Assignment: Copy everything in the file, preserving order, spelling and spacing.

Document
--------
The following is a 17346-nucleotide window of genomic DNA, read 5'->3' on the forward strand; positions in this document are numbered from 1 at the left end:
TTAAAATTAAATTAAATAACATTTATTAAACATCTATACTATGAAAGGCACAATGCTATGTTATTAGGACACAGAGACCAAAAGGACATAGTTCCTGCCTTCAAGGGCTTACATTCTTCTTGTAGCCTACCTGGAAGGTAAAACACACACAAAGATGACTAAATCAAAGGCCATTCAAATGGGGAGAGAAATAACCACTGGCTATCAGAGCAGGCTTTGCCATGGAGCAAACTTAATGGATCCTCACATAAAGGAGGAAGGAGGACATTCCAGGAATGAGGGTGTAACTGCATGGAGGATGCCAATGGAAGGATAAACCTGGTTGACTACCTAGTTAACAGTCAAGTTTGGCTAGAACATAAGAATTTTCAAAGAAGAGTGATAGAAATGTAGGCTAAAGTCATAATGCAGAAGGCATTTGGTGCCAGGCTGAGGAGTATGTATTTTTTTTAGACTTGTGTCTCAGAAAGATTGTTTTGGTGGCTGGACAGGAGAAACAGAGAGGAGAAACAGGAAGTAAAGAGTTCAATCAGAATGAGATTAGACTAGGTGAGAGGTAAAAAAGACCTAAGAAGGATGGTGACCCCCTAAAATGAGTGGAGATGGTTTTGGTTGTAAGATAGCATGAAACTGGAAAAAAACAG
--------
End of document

The following is a 17346-nucleotide window of genomic DNA, read 5'->3' on the forward strand; positions in this document are numbered from 1 at the left end:
TTAAAATTAAATTAAATAACATTTATTAAACATCTATACTATGAAAGGCACAATGCTATGTTATTAGGACACAGAGACCAAAAGGACATAGTTCCTGCCTTCAAGGGCTTACATTCTTCTTGTAGCCTACCTGGAAGGTAAAACACACACAAAGATGACTAAATCAAAGGCCATTCAAATGGGGAGAGAAATAACCACTGGCTATCAGAGCAGGCTTTGCCATGGAGCAAACTTAATGGATCCTCACATAAAGGAGGAAGGAGGACATTCCAGGAATGAGGGTGTAACTGCATGGAGGATGCCAATGGAAGGATAAACCTGGTTGACTACCTAGTTAACAGTCAAGTTTGGCTAGAACATAAGAATTTTCAAAGAAGAGTGATAGAAATGTAGGCTAAAGTCATAATGCAGAAGGCATTTGGTGCCAGGCTGAGGAGTATGTATTTTTTTTAGACTTGTGTCTCAGAAAGATTGTTTTGGTGGCTGGACAGGAGAAACAGAGAGGAGAAACAGGAAGTAAAGAGTTCAATCAGAATGAGATTAGACTAGGTGAGAGGTAAAAAAGACCTAAGAAGGATGGTGACCCCCTAAAATGAGTGGAGATGGTTTTGGTTGTAAGATAGCATGAAACTGGAAAAAAACAG